So you’ve started writing a will, but you are looking at your assets and looking around your house and wondering what property you need to include. Don’t worry; we will explain all of the property you need to cover in your will and how to handle bequests.
Your will should cover all property that is solely owned by you. This includes:
You can also bequeath items of sentimental value that you want certain people to have. It is important to note that any property that is jointly owned is subject to the right of survivorship. This means that your share will automatically pass to the other joint owner(s). The right of survivorship overrides any attempts to bequest your share in your will. In the UK, a married couple does not automatically jointly own their marital home unless it is in the name of both spouses.
If you are looking at your list of assets and dreading having to name an inheritor for every single one, don’t worry, you don’t have to. You can name an inheritor for things you want to go to specific people and then make provisions for your “residuary estate.” Residuary estate is the legal term for everything else that I haven’t mentioned in the will. So, you can make provisions for certain sums of money and property to be given to certain people and then name a beneficiary of the residuary estate.
Most people do this to leave the majority of things to their spouse but allocate certain things to other friends and family. It makes it much easier than having to list every asset and item of value in the will. We recommend you still make a list of your assets while preparing to write your will so you can make specific bequests. Bequests ensure that your property goes to the people you want it to. You cannot expect your spouse or family members to remember a conversation you had years ago about wanting your best friend to inherit your stamp collection or your lovingly restored vintage car. And even if they do, you cannot guarantee they will honour those wishes. By bequeathing the vintage car in your will, you ensure that it legally becomes the property of the person you want and it isn’t sold by a family member to help pay off their mortgage.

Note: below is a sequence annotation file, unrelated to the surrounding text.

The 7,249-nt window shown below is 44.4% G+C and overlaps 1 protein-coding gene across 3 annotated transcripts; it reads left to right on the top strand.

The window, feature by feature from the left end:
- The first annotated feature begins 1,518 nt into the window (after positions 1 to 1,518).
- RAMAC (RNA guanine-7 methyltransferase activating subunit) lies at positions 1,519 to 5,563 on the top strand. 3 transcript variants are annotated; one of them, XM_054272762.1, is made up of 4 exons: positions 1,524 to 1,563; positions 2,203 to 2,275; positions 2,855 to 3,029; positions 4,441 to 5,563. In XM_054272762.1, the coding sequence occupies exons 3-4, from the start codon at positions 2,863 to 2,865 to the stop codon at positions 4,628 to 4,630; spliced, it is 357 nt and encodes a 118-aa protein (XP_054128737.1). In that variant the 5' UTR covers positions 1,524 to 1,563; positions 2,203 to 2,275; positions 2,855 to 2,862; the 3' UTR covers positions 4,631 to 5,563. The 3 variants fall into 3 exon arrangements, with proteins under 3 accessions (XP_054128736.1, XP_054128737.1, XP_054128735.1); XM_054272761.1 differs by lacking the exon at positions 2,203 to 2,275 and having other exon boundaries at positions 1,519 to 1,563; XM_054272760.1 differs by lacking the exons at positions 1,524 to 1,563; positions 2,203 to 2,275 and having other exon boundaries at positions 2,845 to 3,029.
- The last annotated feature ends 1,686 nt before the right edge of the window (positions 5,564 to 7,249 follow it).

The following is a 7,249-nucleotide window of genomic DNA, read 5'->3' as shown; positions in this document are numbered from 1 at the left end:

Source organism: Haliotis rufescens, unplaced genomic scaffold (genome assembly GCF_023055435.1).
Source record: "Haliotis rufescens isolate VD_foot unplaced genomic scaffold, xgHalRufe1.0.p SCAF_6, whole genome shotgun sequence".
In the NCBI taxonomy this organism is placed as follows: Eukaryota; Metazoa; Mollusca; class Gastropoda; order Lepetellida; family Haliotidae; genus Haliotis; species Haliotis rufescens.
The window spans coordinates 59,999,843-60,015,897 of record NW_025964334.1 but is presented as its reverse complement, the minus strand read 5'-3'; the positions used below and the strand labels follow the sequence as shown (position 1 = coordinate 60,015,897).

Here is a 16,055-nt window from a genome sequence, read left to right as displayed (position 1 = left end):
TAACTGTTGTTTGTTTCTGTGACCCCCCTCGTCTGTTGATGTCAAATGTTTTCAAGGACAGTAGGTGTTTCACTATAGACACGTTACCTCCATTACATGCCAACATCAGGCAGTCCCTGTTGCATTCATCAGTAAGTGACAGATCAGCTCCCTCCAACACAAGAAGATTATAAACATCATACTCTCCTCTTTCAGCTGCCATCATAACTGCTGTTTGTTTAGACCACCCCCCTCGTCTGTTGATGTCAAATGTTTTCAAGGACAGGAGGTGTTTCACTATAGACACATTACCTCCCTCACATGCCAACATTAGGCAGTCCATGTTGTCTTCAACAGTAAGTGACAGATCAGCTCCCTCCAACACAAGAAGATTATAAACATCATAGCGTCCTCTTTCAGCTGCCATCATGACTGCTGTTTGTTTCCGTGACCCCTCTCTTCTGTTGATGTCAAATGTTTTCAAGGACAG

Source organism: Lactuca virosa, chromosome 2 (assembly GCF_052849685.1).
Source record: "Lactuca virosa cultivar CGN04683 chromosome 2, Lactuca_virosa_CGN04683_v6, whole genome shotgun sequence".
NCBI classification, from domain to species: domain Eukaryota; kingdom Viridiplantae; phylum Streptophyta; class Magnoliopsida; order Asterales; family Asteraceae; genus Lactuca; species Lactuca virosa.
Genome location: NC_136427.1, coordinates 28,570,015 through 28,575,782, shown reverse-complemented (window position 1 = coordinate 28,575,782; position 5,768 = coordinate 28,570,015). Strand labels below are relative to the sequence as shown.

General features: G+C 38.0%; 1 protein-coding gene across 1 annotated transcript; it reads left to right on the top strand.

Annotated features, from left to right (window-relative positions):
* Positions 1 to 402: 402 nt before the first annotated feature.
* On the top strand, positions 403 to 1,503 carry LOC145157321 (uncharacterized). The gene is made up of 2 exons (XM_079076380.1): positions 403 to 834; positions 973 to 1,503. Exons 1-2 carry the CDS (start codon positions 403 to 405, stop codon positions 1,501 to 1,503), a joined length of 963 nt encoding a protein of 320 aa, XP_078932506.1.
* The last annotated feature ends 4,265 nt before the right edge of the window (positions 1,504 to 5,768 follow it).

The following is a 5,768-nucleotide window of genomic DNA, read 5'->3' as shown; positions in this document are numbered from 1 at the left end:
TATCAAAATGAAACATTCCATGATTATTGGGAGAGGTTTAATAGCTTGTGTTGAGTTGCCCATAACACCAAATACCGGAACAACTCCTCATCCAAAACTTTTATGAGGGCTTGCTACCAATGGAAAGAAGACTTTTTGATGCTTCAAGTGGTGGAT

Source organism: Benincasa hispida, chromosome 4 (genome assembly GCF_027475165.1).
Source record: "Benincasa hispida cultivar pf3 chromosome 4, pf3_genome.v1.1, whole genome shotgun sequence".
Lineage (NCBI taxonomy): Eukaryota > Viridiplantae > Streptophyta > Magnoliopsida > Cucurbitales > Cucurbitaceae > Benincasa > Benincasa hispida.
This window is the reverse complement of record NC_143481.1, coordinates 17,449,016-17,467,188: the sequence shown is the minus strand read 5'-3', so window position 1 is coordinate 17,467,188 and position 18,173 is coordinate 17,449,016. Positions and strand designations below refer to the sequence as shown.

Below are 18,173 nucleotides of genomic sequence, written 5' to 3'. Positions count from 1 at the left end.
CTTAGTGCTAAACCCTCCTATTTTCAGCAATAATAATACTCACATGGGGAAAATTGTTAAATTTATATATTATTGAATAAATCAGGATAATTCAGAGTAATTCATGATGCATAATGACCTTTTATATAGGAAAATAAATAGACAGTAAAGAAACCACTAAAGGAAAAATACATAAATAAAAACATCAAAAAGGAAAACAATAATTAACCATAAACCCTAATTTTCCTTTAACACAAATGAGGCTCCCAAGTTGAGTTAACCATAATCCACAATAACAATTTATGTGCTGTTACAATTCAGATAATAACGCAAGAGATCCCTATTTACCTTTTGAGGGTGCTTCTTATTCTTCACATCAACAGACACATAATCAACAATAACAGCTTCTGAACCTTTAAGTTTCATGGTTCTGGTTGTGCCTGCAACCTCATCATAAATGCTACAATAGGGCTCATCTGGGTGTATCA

The property you do not mention in your will makes up your residuary estate. The residuary estate is everything that is left over once all the things mentioned in your will have been bequeathed and all debts and any estate fees and taxes have been taken care of.
Important assets like your family home or large assets should not be included in the residuary estate, especially if you do intend them to go to someone. Let’s say the home you share with your spouse is in your name only. You make the decision to name them as the beneficiary of your residual estate instead of specifically naming them as the inheritor of the home because you want them to have everything of yours that you have not specifically bequeathed. If when you die your assets are different than what you expected or you have a lot more debt than expected, your home may be sold in order to make the cash gifts in your will or to pay down the debts you owe. If you specifically name your spouse as the inheritor of that property, then the money will come from elsewhere in the residuary estate.
The purpose of the residuary estate is to deal with smaller pieces of property, like furniture, clothing, a car that isn’t worth all that much, or assets that you own between writing your will and dying. Therefore, all real estate assets should be bequeathed, not left as residuary estate.